‘This Is Truly a Last Resort.’ Makers Are 3D Printing Ventilator Parts and Sewing Masks Amid a Critical Shortage in Medical Supplies
While most of Adam Gainer’s family works in the medical field, the career path never interested him. Instead, the 35-year-old pursued engineering and design; he’s now working on a master’s degree in product design and innovation at Virginia Commonwealth University. But the global pandemic has thrust him, and thousands of other engineers, designers, and self-styled “makers,” into the healthcare world, producing gear for medical workers on the front lines like modern-day Rosie the Riveters.
“I can’t make N95 masks, I can’t make ventilators, but I sure as hell can make face shields,” says Gainer, who’s also making 3D-printed door openers with the organization Shield Healthcare Workers. “Elastic, foam, glue, I did that ever since I was in kindergarten.”
As the novel coronavirus continues to spread, many American health care workers say they’re facing critical shortages in everything from personal protective equipment (PPE) to ventilators. While major companies like Ford and General Motors are retooling their factories to produce medical equipment, “makers” like Gainer are also stepping up to help, firing up their CNC routers, 3D printers, and even sewing machines. The maker community prides itself on self-sufficiency, sharing data, and being nimble — all qualities that stand to help in this time of crisis.
Thousands of makers are turning to one Facebook group in particular, Open Sourced Medical Designs, to share instructions, offer tips and encourage one another. The group, which has 52,000 members, is dedicated to collecting, vetting and disseminating open-source designs for everything from hand sanitizer to non-contact thermometers. It was founded by Gui Cavalcanti, the founder and CEO of Bay Area robotics firm Breeze Automation, and Ja’dan Johnson, founder of educational nonprofit Next Gen Creators. The pair are working with a team of 30 doctors and other experts to review and approve submitted designs. Because the designs are open-source, anyone can see the instructions and suggest changes, like a Wikipedia page.
Cavalcanti hopes the group’s efforts will help mitigate any potential disruptions in the medical equipment supply chain due to the coronavirus. “We will have supply chain failures across the board,” argues Cavalcanti. “There will be no Amazon to send you a face shield or an N95 [mask]. And so we must prepare for a time when local manufacturers, whether that’s some guy in a garage, a set of people in a maker space or a professional injection molding fabrication house, all of those people will need to retool. And in order to retool, they will need plans.”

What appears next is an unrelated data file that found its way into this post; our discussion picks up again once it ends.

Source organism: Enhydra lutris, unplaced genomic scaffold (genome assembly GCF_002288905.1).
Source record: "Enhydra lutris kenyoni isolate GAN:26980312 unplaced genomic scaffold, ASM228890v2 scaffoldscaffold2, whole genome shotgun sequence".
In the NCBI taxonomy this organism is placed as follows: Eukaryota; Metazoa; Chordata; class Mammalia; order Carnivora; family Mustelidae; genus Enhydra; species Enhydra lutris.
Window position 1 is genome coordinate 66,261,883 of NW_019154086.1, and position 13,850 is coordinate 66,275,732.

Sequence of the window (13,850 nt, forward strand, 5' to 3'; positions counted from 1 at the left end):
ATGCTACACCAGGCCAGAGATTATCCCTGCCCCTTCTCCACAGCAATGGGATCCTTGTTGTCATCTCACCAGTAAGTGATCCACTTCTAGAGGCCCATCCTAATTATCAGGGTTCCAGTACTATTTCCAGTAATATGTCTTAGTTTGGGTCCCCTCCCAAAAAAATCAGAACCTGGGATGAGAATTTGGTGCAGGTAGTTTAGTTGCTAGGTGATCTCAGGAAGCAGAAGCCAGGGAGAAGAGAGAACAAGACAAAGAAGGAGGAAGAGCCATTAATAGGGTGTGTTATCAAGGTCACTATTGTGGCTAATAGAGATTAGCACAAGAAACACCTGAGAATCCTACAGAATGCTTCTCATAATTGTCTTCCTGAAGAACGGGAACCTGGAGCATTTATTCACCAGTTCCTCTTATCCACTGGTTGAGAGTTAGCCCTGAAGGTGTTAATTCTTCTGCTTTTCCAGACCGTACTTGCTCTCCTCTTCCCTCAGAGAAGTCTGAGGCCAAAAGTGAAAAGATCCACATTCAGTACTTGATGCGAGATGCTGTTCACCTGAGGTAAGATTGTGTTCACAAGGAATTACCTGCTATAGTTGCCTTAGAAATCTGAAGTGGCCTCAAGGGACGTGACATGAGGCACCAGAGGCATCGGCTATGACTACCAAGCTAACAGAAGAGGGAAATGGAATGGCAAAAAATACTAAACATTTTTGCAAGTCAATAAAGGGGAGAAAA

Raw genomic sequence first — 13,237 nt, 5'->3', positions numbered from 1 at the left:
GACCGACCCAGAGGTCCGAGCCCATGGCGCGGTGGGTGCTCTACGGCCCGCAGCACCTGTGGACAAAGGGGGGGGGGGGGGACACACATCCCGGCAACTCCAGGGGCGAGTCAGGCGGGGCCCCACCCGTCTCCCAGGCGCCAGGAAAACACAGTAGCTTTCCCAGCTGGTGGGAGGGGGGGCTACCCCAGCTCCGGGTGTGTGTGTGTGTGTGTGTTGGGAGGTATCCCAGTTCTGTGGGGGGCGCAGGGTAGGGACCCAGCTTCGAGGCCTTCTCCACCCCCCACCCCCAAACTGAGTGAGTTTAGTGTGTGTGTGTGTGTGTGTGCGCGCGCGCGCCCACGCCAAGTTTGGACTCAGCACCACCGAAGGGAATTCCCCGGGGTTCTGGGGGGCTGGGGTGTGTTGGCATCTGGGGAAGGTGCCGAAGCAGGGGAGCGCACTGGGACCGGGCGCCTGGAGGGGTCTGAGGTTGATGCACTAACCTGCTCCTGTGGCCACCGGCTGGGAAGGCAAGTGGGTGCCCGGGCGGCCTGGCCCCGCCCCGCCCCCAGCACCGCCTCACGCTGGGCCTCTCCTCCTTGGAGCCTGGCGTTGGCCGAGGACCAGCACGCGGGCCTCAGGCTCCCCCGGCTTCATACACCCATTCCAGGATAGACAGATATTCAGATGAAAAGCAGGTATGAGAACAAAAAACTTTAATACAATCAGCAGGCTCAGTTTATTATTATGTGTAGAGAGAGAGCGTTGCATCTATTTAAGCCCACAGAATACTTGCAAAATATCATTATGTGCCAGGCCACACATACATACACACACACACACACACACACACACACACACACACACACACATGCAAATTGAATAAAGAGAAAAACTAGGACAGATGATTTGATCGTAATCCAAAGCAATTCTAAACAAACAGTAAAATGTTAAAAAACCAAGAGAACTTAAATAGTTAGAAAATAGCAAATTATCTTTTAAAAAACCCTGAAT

Jonhson says the project’s goal is to help everyone from well-resourced manufacturers to total amateurs learn how they can help provide needed supplies in a time of crisis. “[I]f you’re a manufacturer, you’re a hospital, or even a mom with a sewing machine and you want to figure out how to help your local hospital, then you can … learn how to get involved,” he says.
Indeed, plenty of people with just a sewing machine are getting involved. In mid-March, Kirsten Hawkins began a Facebook group dedicated to sewing masks for Atlanta-area health care workers. The effort exploded, quickly gaining more than 6,000 members and expanding nationwide. While experts say homemade masks don’t offer the same level of protection as professionally-made equipment, some argue that something is better than nothing. Hawkins says that more than 50 medical facilities have reached out to her for masks; the group has already made and distributed over 10,000 masks across Georgia.
“We wanted to be the central way that we could disseminate information to our community so they didn’t feel overwhelmed and they had the resources and support they needed to dust off their sewing machine at home and be a part of this movement,” says Hawkins. “The group is everyone from moms who have kids at home to people who are unemployed right now because of the crisis … We’ve got grandmas, we’ve got aunts, it’s just literally anyone who has ever wanted to sew a mask and not feel helpless and feel like they were a part of something bigger than themselves.”
Other makers are focused on life-saving hospital equipment like ventilators, which help patients who have difficulty breathing on their own. Because COVID-19 often causes respiratory symptoms, ventilators have become a key part of treatment, but they’re in short supply across the country.